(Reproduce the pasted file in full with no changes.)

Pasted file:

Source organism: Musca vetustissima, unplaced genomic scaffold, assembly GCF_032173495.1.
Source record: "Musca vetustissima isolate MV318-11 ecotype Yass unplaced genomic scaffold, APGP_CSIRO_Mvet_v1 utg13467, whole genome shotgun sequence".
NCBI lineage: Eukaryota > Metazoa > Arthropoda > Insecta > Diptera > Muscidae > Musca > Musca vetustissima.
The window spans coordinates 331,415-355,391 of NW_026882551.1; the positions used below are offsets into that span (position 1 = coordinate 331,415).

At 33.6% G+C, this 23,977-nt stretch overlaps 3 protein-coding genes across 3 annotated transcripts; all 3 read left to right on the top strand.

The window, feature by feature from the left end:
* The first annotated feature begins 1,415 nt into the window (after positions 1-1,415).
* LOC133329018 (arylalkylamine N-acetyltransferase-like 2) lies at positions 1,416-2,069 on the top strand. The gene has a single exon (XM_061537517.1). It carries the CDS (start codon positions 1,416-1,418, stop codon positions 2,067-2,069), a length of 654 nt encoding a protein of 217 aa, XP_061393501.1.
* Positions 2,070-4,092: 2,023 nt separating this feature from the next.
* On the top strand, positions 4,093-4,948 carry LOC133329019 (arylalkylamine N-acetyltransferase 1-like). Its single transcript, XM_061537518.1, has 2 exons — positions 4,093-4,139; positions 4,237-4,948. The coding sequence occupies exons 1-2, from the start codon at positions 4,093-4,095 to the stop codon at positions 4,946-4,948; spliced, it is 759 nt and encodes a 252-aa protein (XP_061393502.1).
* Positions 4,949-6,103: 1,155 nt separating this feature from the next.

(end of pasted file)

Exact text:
Source organism: Musca vetustissima, unplaced genomic scaffold, assembly GCF_032173495.1.
Source record: "Musca vetustissima isolate MV318-11 ecotype Yass unplaced genomic scaffold, APGP_CSIRO_Mvet_v1 utg13467, whole genome shotgun sequence".
NCBI lineage: Eukaryota > Metazoa > Arthropoda > Insecta > Diptera > Muscidae > Musca > Musca vetustissima.
The window spans coordinates 331,415-355,391 of NW_026882551.1; the positions used below are offsets into that span (position 1 = coordinate 331,415).

At 33.6% G+C, this 23,977-nt stretch overlaps 3 protein-coding genes across 3 annotated transcripts; all 3 read left to right on the top strand.

The window, feature by feature from the left end:
* The first annotated feature begins 1,415 nt into the window (after positions 1-1,415).
* LOC133329018 (arylalkylamine N-acetyltransferase-like 2) lies at positions 1,416-2,069 on the top strand. The gene has a single exon (XM_061537517.1). It carries the CDS (start codon positions 1,416-1,418, stop codon positions 2,067-2,069), a length of 654 nt encoding a protein of 217 aa, XP_061393501.1.
* Positions 2,070-4,092: 2,023 nt separating this feature from the next.
* On the top strand, positions 4,093-4,948 carry LOC133329019 (arylalkylamine N-acetyltransferase 1-like). Its single transcript, XM_061537518.1, has 2 exons — positions 4,093-4,139; positions 4,237-4,948. The coding sequence occupies exons 1-2, from the start codon at positions 4,093-4,095 to the stop codon at positions 4,946-4,948; spliced, it is 759 nt and encodes a 252-aa protein (XP_061393502.1).
* Positions 4,949-6,103: 1,155 nt separating this feature from the next.